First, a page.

Using Click Chemistry to Assemble DNA-Conjugated Dendrimersomes for Targeted Delivery Applications
Paper- Restricted to Campus Access
Biochemistry & Molecular Biology
Among the current selection of modern drugs, most are hydrophobic causing insolubility in the bloodstream. In order to improve solubility, vesicles similar to a cell’s lipid bilayer can be formed to carry the hydrophobic cargo to targeted tissues. In these vesicles, hydrophilic head groups face the aqueous surroundings while hydrophobic tails along with any associated hydrophobic drugs remain protected. These vesicles can then deliver cargo to cells via membrane fusion or receptor-mediated endocytosis, thus improving delivery of poorly soluble drugs. Janus dendrimers (JDs) are branched amphipathic polymers that self-assemble into vesicles called dendrimersomes (DSs) and provide an attractive synthetic alternative to lipids in drug delivery applications. Here, we demonstrate that DSs can be delivered to cells in a targeted manner using DNA aptamers. First, we report the successful conjugation of azide-modified JDs to alkyne-modified DNAs using copper-catalyzed click chemistry. We show that these DNA-modified JDs self-assemble into DSs via thin film hydration. These vesicles, now displaying short DNAs around their periphery, are then hybridized to anti-transferrin receptor DNA aptamers. Aptamer-targeted DSs show enhanced cellular uptake as compared to control vesicles via fluorescence microscopy and flow cytometry. This work demonstrates the versatility of using click chemistry to conjugate functionalized JDs with biologically relevant molecules and the feasibility of targeting DNA-modified DSs for drug delivery applications.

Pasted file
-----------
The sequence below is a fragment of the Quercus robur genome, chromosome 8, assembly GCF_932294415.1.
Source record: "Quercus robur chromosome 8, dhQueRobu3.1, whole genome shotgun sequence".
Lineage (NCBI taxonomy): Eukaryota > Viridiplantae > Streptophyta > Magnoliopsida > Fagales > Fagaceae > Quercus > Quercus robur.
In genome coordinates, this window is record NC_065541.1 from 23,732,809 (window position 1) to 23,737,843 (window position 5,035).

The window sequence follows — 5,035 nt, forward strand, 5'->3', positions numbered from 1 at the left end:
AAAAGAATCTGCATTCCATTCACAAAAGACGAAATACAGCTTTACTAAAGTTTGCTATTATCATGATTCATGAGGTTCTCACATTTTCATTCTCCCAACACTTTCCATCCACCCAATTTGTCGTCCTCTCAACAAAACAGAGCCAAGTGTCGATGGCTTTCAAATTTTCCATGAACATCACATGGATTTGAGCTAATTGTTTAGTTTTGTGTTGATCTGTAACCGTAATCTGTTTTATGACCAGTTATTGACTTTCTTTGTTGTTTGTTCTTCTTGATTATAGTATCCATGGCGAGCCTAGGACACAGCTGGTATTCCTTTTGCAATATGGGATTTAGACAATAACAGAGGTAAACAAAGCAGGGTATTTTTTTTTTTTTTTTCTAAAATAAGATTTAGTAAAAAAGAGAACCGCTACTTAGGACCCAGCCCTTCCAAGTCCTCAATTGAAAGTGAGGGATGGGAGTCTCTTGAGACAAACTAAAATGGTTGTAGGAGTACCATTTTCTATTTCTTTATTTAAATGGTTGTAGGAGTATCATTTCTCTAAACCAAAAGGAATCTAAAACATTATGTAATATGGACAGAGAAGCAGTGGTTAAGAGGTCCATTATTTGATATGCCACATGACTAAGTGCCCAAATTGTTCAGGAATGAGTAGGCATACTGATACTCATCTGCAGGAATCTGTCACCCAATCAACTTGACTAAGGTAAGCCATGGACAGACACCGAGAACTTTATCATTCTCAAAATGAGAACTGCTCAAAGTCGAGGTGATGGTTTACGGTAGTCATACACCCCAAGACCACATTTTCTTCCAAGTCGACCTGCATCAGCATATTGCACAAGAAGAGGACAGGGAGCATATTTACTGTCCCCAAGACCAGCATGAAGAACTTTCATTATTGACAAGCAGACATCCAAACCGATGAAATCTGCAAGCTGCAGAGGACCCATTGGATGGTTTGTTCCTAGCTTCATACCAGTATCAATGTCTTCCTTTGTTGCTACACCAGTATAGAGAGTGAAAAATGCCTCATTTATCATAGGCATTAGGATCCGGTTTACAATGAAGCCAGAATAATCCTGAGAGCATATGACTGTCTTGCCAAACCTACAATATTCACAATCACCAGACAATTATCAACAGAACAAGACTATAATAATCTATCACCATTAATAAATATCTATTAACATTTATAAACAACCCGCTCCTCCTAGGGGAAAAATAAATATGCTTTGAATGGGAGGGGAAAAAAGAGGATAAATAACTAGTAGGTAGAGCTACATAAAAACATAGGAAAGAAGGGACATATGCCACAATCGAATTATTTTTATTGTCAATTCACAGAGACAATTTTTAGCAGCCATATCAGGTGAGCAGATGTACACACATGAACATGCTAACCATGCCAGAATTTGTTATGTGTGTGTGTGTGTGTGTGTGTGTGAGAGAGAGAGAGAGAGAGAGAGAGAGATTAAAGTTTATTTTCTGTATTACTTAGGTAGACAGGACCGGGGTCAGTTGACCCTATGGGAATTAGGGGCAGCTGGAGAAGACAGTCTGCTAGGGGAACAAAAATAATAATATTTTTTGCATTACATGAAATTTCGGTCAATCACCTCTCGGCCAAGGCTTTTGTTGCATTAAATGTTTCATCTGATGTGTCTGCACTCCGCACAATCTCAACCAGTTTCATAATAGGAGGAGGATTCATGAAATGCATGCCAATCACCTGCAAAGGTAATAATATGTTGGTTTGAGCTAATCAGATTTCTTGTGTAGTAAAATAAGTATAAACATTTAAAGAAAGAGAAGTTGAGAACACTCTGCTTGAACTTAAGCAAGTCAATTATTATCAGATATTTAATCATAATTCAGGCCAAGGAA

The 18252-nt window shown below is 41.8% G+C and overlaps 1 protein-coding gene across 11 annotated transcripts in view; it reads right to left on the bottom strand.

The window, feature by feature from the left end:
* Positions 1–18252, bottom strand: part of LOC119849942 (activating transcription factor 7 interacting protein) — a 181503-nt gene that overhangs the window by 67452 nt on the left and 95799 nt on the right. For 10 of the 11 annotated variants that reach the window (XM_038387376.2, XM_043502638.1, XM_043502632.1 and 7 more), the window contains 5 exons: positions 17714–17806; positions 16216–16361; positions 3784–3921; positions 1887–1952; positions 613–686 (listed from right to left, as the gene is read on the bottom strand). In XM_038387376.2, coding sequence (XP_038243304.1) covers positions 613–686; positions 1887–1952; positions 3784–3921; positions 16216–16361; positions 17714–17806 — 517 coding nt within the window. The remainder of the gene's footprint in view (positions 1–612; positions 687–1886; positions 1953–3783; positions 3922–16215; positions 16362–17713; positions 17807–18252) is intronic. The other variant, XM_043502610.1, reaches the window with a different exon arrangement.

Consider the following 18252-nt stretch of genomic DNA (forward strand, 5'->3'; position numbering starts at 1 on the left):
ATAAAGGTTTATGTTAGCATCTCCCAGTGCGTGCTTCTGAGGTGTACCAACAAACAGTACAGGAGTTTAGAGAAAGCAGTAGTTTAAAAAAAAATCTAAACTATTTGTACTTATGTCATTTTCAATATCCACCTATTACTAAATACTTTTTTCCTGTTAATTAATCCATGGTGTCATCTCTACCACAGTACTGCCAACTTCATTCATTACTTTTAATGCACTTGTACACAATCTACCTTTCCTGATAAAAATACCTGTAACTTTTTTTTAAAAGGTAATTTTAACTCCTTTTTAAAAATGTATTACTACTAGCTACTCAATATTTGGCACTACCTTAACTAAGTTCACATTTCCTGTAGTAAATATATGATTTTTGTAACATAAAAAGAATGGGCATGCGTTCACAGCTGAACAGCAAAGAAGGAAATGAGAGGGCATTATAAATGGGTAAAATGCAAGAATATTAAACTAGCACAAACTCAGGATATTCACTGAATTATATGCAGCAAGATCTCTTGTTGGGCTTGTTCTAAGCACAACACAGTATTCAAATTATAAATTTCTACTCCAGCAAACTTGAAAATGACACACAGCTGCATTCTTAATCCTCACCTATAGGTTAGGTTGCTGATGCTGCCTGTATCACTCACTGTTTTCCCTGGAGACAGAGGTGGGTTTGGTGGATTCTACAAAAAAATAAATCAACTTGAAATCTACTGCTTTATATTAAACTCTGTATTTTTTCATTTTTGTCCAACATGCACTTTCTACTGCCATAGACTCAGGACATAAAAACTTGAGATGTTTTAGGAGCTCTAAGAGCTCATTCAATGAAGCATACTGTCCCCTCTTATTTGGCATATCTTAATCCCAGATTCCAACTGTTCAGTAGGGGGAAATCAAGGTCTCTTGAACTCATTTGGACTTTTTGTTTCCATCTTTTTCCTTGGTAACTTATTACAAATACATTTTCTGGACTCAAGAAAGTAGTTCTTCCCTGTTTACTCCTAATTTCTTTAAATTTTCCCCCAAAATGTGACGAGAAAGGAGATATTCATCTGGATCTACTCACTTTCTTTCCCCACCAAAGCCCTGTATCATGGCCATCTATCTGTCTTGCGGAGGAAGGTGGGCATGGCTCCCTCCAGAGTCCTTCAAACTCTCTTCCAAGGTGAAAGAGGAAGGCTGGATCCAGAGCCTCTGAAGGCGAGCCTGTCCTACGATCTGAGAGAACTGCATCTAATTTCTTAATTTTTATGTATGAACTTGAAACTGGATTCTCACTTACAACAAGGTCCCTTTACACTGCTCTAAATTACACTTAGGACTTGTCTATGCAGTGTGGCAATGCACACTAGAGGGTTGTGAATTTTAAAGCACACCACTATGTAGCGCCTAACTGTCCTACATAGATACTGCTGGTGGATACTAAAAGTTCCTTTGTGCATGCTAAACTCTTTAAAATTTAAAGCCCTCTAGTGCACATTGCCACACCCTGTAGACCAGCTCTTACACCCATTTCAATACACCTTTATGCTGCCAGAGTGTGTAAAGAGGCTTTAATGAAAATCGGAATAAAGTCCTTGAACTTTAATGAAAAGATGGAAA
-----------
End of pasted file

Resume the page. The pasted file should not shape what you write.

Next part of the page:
Bristow, Paige, "Using Click Chemistry to Assemble DNA-Conjugated Dendrimersomes for Targeted Delivery Applications" (2023). Biochemistry and Molecular Biology Honors Papers. 17.